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The United States government established the Fur Trade Factory System in 1795 under President George Washington in an attempt to use nonprofit trading to strengthen relations with Native American tribes—marketing it as an honest alternative to private trade. The Sulphur Fork Factory in Miller County, Arkansas, was one of 31 of the trading posts created through the program. It is located in the southwestern part of the state, originally built in 1818 on a high ridge that is part of a 5-mile bluff line at the junction of the Red and Sulphur rivers—hence the name “Sulphur Fork.” It enjoyed a few years of successful trading until the federal program was dismantled entirely in 1822.

Sulphur Fork was originally led by Chief Factor John Fowler, who became plagued with health problems shortly after the trading post was established. He also became frustrated with the military overseeing the trading posts for not doing enough to remove illegal traders who often traded cheap whiskey for expensive furs and encroached upon Native land. He eventually quit and was replaced as chief factor by William McClellan, who stayed there until the fur trade factory system was shut down. After it ended, however, a licensed trader was allowed to remain at Sulfur Fork for a few more years. Sulphur Fork received beaver pelts, deer skins, deer tallow, bear oil, beeswax and honey from local tribes in exchange for flour, salt, tobacco, guns, ammunition, and European goods.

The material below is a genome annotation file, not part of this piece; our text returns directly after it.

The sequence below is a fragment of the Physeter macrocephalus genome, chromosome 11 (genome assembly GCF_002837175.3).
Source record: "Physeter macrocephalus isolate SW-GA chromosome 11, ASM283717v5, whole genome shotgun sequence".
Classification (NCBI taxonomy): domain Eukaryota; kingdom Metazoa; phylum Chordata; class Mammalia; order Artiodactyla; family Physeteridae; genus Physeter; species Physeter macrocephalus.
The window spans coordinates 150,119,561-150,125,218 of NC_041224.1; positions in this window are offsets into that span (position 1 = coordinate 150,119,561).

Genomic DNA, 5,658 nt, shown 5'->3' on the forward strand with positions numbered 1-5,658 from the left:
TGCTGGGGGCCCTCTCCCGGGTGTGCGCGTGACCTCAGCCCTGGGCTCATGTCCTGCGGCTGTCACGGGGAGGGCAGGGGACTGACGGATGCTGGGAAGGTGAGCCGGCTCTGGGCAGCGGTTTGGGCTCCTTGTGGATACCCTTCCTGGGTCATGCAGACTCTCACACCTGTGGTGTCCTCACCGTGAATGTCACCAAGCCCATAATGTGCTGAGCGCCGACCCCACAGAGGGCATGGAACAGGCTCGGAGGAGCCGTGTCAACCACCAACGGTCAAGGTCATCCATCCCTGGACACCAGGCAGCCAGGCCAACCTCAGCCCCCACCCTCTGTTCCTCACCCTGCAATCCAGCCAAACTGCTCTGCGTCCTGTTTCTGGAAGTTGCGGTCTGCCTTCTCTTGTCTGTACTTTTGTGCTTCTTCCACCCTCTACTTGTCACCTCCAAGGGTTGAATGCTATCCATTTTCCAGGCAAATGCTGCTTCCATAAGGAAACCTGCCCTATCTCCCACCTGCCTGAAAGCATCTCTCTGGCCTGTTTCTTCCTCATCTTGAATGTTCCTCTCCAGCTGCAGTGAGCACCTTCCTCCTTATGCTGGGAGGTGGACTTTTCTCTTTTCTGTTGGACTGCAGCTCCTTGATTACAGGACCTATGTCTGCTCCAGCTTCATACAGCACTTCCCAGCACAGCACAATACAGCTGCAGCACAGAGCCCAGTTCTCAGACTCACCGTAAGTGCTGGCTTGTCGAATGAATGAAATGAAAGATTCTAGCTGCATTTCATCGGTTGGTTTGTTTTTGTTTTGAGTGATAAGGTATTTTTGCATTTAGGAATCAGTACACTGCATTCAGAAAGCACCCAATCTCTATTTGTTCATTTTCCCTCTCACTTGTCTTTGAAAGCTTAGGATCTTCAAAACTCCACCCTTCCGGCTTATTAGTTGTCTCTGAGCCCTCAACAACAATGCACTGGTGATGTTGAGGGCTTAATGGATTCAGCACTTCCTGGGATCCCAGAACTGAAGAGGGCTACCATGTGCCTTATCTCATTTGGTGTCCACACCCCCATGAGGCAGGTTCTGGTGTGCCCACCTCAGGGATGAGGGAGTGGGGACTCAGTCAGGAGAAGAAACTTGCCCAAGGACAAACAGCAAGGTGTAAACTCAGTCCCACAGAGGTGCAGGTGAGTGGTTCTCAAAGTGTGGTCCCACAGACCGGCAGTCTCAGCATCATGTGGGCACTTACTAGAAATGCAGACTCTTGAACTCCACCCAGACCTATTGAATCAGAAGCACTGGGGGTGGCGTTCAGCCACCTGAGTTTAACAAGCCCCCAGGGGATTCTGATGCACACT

The site was eventually abandoned and its location was forgotten until 1988 when avocational archaeologist Claude McCrocklin of Shreveport, Louisiana, rediscovered it. According to his obituary, McCrocklin took up archaeology after retirement, and ​​with his field secretary and nephew, recorded more than 600 archaeological sites in Louisiana, Texas, and Arkansas, becoming a noted archaeologist and friend of the Caddo Nation. At the time of its rediscovery, Sulphur Fork was covered by low brush and grass except for eroded areas on a slope where European and Native ceramics were found. The site was tested by the Arkansas Archaeological Survey and a local archaeological society in the 1980s, and the work was first published by McCrocklin. The group excavated part of Fowler’s barracks at Sulphur Fork Factory, confirming the accuracy of a detailed description found in his journal. Among the artifacts found were pewter infantry buttons, several eagle and cannon buttons, and a light dragoon button, all dating between 1812 and 1816. There were also several gun flints of both English and French origin. Household artifacts that may have also been traded—such as a thimble, scissors, a cast iron kettle, and clay pipe fragments—were found.

In 1983, Potlatch Deltic Corporation, a timber company, purchased the tract where the remains of the Sulphur Fork Factory were located. Throughout its ownership, the company avoided the site when harvesting timber to preserve the area, and recently decided to sell the land. The Archaeological Conservancy was contacted by Carl Drexler (then an archaeologist with the Arkansas Archaeological Survey) and negotiations began, resulting ultimately in the Conservancy purchasing approximately 6 acres that contain the remains of the trading post. PotlatchDeltic should be commended for its stewardship of the site, and its willingness to survey a smaller parcel of a large tract to sell for preservation.